Back Laura Ingalls Wilder

Laura Ingalls Wilder

1867–1957
Laura Ingalls Wilder c. 1887. (Fine Art Images/Heritage Images/Getty Images)

Major works:
Little House in the Big WoodsFarmer BoyLittle House on the Prairie

Excerpt from

The Long Winter

Laura Ingalls Wilder

The sun was setting so red that it colored the frosted windowpanes. It gave a faintly rosy light to the kitchen where they all sat undressing and singing by the warm stove. But Laura thought there was a change to the sound of the wind, a wild and frightening note.
After Ma had seen them all tucked in bed and had gone downstairs, they heard and felt the blizzard strike the house. Huddled close together and shivering under the covers they listened to it. Laura thought of the lost and lonely houses, each one alone and blind and cowering in the fury of the storm. There were houses in town, but not even a light from one of them could reach another. And the town was all alone on the frozen, endless prairie, where snow drifted and winds howled and the whirling blizzard put out the stars and the sun.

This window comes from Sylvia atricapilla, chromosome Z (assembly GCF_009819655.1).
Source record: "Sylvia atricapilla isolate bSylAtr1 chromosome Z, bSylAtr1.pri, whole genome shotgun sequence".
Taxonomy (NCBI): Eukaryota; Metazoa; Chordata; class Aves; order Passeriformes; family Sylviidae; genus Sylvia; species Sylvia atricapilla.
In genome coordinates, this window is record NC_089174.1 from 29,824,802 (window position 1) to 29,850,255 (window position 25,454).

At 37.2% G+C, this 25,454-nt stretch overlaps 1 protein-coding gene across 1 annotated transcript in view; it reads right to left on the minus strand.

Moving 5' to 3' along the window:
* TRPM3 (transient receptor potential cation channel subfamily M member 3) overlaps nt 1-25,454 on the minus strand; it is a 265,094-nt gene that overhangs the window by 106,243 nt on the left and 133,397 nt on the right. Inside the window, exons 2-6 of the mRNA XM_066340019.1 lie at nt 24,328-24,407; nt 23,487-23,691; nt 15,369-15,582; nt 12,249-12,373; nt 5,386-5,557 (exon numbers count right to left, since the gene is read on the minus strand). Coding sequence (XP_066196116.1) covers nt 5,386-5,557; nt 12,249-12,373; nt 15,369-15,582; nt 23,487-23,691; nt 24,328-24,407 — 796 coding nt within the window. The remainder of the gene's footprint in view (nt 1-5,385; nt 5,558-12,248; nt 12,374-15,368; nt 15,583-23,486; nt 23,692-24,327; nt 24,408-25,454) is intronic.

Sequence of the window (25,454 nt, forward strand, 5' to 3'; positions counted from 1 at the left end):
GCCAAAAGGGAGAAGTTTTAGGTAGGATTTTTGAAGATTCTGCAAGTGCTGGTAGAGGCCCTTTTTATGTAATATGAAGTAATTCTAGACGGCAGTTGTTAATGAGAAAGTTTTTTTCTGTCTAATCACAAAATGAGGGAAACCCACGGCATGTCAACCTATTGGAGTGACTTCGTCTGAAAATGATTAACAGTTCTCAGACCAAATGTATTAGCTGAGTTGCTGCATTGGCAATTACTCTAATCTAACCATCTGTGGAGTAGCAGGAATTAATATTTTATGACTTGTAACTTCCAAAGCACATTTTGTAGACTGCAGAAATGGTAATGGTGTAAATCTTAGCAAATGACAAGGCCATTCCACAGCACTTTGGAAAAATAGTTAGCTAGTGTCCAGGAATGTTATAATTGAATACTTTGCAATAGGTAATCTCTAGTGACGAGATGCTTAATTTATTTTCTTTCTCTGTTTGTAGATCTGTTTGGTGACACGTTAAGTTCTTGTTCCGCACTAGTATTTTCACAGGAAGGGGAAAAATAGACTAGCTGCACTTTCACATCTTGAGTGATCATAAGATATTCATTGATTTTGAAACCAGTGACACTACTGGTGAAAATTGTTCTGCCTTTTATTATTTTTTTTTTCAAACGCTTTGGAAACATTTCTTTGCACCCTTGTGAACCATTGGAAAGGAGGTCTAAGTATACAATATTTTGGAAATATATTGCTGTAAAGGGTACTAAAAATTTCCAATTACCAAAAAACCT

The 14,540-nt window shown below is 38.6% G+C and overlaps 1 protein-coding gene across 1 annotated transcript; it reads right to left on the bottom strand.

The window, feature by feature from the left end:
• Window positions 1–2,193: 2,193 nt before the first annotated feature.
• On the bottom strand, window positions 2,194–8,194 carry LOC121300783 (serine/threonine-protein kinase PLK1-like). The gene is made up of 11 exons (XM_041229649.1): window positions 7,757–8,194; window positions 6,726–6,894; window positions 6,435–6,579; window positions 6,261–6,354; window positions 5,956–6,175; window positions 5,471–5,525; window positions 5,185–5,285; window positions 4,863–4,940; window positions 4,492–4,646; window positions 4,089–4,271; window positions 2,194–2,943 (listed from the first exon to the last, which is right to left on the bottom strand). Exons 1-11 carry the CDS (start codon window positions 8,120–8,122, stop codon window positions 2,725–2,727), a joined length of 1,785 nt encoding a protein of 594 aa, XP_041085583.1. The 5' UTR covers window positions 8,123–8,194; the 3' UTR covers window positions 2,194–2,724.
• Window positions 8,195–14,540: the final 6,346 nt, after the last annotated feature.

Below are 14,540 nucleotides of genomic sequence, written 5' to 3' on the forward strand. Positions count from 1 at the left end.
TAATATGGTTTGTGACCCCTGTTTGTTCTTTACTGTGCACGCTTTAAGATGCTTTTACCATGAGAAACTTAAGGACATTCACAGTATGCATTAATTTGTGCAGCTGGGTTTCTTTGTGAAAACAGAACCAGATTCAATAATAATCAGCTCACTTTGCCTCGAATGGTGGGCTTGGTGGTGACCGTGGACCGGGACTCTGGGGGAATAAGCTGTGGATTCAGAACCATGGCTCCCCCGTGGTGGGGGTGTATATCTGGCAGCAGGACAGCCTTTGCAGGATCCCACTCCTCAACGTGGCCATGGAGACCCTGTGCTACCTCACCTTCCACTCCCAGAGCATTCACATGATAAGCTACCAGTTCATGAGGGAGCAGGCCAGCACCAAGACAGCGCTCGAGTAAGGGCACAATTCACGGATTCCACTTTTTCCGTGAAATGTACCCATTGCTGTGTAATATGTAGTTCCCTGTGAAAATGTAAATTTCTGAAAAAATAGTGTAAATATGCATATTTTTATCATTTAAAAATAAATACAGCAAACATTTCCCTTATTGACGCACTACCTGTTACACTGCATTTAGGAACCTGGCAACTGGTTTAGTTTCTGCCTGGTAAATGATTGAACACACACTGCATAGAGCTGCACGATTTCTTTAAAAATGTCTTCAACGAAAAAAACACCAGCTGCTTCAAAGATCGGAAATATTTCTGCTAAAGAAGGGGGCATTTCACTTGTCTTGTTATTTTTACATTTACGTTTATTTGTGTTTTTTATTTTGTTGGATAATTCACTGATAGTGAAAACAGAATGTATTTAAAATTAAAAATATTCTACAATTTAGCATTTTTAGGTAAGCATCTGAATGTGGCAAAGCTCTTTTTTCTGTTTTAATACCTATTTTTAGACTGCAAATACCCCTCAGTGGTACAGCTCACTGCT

Laura tried to think of the good brown smell and taste of the beef for dinner tomorrow, but she could not forget that now the houses and the town would be all alone till spring. There was half a bushel of wheat that they could grind to make flour, and there were the few potatoes, but nothing more to eat until the train came. The wheat and the potatoes were not enough.

Read a passage from The Long Winter by Laura Ingalls Wilder
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